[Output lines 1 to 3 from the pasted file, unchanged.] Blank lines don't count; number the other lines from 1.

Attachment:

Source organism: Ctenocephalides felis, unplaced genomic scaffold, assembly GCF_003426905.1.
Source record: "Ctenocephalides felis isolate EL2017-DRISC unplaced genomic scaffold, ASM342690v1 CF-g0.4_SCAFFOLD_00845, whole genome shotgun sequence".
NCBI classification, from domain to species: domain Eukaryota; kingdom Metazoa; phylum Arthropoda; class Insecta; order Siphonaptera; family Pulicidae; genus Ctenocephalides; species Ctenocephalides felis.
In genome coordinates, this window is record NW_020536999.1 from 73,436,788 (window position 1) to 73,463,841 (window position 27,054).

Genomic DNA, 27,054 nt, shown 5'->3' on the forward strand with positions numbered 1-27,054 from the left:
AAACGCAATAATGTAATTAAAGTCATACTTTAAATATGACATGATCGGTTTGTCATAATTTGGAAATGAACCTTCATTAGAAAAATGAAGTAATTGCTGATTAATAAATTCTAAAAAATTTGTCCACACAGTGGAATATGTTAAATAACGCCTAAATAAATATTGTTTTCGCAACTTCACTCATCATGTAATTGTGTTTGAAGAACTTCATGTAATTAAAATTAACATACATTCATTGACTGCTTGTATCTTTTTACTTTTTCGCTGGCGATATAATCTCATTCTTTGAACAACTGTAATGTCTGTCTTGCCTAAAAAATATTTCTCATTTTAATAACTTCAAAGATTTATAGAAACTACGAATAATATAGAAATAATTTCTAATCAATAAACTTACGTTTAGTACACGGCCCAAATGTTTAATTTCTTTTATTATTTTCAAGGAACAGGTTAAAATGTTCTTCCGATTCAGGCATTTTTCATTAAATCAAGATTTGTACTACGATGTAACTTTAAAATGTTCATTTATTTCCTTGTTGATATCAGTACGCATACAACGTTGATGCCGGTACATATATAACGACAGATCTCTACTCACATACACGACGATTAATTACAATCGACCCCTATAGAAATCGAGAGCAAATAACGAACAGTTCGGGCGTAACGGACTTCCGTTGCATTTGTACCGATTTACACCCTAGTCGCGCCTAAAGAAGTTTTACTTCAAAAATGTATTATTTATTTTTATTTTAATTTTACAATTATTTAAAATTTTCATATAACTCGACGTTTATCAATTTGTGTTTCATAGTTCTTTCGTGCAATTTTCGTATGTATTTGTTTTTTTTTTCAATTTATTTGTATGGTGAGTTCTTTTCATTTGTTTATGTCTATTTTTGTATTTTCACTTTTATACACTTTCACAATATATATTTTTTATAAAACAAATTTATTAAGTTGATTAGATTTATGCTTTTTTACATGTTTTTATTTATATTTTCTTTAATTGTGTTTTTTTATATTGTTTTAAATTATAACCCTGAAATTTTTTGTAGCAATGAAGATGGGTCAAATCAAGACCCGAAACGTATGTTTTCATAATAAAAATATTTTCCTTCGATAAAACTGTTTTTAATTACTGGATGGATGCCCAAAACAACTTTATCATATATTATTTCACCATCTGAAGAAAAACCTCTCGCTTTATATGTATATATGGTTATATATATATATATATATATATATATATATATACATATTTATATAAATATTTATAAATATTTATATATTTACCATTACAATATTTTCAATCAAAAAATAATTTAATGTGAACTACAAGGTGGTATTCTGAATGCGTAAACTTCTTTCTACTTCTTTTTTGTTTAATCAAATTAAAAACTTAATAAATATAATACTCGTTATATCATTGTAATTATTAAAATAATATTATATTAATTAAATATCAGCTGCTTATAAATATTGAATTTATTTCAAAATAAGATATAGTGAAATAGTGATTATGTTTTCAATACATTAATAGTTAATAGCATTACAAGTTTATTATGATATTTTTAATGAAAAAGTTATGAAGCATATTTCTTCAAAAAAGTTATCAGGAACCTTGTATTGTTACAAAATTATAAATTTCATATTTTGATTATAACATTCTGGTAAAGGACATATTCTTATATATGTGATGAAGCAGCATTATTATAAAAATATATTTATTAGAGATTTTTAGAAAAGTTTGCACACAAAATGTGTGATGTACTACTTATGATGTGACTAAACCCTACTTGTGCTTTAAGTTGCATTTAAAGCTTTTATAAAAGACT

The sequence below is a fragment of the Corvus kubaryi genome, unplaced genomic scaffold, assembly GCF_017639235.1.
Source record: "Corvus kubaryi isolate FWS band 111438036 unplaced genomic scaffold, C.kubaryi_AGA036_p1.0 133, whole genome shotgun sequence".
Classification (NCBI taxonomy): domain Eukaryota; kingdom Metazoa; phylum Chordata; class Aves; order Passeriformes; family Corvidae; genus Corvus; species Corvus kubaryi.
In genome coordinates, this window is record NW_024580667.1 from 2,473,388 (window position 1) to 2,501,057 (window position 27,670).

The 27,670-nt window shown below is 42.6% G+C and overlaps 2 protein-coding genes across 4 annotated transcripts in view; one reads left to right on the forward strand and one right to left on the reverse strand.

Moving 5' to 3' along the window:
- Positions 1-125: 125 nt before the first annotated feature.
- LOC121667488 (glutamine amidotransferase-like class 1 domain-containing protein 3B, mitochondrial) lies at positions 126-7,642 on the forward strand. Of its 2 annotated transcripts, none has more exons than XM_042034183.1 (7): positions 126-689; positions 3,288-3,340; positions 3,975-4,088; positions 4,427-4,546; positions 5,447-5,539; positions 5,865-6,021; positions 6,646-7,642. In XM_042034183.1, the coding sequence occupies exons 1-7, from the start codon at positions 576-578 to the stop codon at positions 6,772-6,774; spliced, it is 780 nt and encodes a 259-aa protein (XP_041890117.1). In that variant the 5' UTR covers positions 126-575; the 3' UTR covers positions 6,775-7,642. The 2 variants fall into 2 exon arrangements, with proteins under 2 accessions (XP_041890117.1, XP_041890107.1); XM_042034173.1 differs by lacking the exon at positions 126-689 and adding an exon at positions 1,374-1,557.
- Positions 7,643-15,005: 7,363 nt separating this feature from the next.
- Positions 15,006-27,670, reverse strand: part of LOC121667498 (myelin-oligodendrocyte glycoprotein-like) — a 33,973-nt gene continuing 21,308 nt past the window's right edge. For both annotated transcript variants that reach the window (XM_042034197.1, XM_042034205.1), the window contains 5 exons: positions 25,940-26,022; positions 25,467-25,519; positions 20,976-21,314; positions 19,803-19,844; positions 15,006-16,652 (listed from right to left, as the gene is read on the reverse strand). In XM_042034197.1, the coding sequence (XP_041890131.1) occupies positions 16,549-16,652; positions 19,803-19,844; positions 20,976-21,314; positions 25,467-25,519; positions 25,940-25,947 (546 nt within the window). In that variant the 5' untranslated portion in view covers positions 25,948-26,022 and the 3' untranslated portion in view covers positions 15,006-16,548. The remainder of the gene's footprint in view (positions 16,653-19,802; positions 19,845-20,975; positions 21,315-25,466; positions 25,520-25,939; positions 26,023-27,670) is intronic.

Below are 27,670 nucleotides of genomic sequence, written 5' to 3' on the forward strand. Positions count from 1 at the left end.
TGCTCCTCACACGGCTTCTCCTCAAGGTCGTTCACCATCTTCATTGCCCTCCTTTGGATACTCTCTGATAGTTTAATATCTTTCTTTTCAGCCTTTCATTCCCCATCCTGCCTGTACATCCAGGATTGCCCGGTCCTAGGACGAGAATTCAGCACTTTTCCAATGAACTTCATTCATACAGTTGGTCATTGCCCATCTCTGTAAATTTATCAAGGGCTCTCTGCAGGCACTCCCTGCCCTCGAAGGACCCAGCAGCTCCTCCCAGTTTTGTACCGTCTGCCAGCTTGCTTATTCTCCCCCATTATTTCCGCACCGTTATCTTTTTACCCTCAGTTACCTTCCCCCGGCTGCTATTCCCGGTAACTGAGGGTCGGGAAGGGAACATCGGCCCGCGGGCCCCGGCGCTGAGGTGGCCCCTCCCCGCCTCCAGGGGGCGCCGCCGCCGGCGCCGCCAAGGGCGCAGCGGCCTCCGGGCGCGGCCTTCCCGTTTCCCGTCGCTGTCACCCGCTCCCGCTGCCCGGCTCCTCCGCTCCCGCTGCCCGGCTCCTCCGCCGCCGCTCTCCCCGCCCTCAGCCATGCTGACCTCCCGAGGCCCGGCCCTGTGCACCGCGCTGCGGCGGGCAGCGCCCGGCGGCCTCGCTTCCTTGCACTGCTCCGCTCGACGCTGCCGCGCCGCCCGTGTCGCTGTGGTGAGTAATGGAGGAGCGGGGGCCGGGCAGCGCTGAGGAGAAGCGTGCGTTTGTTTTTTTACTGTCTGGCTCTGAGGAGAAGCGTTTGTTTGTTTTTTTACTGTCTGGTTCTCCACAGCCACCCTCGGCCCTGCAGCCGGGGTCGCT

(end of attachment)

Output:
Source organism: Ctenocephalides felis, unplaced genomic scaffold, assembly GCF_003426905.1.
Source record: "Ctenocephalides felis isolate EL2017-DRISC unplaced genomic scaffold, ASM342690v1 CF-g0.4_SCAFFOLD_00845, whole genome shotgun sequence".
NCBI classification, from domain to species: domain Eukaryota; kingdom Metazoa; phylum Arthropoda; class Insecta; order Siphonaptera; family Pulicidae; genus Ctenocephalides; species Ctenocephalides felis.